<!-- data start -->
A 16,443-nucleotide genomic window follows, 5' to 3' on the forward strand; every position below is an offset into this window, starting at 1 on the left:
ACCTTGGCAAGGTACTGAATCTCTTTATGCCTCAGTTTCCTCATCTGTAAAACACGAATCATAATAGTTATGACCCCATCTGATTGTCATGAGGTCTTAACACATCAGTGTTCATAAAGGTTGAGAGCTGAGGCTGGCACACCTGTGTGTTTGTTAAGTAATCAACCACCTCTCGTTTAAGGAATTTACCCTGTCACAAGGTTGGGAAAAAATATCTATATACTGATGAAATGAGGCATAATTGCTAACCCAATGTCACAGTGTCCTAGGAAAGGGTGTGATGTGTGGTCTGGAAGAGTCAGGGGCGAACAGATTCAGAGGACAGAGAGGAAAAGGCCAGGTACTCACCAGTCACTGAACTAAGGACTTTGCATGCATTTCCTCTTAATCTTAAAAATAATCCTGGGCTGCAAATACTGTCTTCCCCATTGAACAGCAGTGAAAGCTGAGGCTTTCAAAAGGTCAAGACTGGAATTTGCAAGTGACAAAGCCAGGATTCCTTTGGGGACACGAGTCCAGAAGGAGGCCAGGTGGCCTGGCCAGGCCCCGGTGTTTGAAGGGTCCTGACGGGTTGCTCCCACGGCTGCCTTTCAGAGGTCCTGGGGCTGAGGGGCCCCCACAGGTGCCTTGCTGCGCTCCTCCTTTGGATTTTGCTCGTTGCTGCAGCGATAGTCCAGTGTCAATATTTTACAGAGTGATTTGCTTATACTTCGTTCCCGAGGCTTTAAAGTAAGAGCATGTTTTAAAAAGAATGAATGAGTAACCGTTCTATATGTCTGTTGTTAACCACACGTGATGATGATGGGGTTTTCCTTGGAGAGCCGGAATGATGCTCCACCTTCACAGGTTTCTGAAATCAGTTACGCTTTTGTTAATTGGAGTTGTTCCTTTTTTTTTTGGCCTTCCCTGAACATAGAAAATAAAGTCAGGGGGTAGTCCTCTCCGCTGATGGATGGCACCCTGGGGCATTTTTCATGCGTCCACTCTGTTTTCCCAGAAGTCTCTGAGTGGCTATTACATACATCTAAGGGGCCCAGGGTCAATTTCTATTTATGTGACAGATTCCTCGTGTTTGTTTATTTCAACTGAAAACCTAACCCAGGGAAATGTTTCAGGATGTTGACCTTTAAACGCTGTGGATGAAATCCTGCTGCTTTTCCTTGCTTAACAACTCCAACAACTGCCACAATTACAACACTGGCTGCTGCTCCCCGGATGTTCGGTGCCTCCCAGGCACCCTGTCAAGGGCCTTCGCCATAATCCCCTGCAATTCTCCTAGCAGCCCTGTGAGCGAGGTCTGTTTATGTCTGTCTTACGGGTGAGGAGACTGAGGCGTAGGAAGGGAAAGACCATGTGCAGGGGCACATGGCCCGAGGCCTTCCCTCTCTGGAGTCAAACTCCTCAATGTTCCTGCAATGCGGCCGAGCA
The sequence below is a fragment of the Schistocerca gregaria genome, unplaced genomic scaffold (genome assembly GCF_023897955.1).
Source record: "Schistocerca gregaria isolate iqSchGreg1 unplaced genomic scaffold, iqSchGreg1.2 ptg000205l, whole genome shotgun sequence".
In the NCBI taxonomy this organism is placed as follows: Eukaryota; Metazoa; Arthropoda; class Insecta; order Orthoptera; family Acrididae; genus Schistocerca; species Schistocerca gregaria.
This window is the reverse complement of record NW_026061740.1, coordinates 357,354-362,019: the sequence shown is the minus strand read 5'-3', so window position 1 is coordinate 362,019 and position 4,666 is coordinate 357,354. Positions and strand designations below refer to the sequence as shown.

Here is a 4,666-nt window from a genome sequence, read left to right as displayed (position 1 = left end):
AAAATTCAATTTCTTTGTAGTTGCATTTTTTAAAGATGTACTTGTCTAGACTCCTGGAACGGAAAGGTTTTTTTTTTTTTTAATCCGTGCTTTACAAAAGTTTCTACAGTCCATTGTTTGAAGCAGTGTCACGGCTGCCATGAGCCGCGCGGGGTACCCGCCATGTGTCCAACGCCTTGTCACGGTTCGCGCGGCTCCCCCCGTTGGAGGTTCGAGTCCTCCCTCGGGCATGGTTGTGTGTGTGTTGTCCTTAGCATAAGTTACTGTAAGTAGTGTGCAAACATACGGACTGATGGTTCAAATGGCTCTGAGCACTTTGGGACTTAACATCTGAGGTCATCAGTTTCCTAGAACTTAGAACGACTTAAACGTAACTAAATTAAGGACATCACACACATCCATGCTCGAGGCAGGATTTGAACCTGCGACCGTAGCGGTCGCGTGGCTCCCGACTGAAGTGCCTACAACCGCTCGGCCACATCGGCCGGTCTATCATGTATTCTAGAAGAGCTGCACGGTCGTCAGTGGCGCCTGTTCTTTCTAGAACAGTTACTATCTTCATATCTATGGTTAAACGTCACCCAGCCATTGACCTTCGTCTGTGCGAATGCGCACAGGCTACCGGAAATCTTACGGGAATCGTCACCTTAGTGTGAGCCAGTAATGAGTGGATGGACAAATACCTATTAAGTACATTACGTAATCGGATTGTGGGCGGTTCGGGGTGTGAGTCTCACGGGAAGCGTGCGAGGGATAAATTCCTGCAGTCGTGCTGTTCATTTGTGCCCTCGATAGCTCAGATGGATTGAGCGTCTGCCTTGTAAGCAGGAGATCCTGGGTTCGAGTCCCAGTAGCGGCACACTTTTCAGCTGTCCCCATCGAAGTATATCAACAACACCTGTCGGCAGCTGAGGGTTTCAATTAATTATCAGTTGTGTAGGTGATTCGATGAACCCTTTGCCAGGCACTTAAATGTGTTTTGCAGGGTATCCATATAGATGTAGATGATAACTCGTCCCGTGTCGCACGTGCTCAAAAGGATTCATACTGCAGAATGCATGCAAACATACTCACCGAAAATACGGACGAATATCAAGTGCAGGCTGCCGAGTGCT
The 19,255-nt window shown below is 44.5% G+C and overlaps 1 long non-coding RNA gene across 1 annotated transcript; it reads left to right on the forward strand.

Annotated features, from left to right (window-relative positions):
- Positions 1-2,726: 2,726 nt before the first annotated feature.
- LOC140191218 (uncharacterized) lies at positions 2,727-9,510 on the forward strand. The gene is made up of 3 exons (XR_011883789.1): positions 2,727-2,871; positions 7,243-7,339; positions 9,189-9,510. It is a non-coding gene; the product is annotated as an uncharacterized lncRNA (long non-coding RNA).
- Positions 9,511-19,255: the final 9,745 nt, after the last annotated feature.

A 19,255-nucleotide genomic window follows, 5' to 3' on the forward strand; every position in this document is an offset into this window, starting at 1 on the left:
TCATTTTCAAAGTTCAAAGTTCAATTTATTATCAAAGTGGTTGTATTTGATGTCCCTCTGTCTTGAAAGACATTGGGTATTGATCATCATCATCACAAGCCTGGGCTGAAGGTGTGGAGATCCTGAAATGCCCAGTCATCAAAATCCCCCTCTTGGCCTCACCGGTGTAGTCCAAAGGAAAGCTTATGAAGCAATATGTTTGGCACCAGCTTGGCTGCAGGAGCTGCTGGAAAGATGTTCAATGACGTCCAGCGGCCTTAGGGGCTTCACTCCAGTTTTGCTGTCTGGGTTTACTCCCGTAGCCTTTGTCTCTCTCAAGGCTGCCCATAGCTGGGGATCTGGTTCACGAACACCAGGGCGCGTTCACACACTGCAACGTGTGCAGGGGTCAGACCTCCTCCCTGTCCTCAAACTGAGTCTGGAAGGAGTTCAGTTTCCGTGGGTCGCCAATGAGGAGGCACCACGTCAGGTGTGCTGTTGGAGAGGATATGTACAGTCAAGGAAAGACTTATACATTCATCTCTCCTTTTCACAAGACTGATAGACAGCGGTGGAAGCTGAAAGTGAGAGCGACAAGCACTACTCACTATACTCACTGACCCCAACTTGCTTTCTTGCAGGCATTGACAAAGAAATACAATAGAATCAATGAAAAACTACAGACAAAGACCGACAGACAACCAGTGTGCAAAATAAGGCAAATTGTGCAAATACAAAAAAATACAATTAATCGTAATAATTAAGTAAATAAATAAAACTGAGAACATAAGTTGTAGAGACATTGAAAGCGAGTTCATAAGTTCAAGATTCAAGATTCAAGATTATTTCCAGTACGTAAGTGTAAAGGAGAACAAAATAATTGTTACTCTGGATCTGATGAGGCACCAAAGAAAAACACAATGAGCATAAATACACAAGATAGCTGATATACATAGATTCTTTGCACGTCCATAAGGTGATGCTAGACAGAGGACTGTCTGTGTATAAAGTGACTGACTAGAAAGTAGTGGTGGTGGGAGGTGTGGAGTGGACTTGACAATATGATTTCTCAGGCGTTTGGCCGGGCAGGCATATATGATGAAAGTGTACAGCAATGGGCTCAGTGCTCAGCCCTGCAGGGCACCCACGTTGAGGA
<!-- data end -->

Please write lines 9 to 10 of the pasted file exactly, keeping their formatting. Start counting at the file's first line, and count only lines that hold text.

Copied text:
The 19,255-nt window shown below is 44.5% G+C and overlaps 1 long non-coding RNA gene across 1 annotated transcript; it reads left to right on the forward strand.

Annotated features, from left to right (window-relative positions):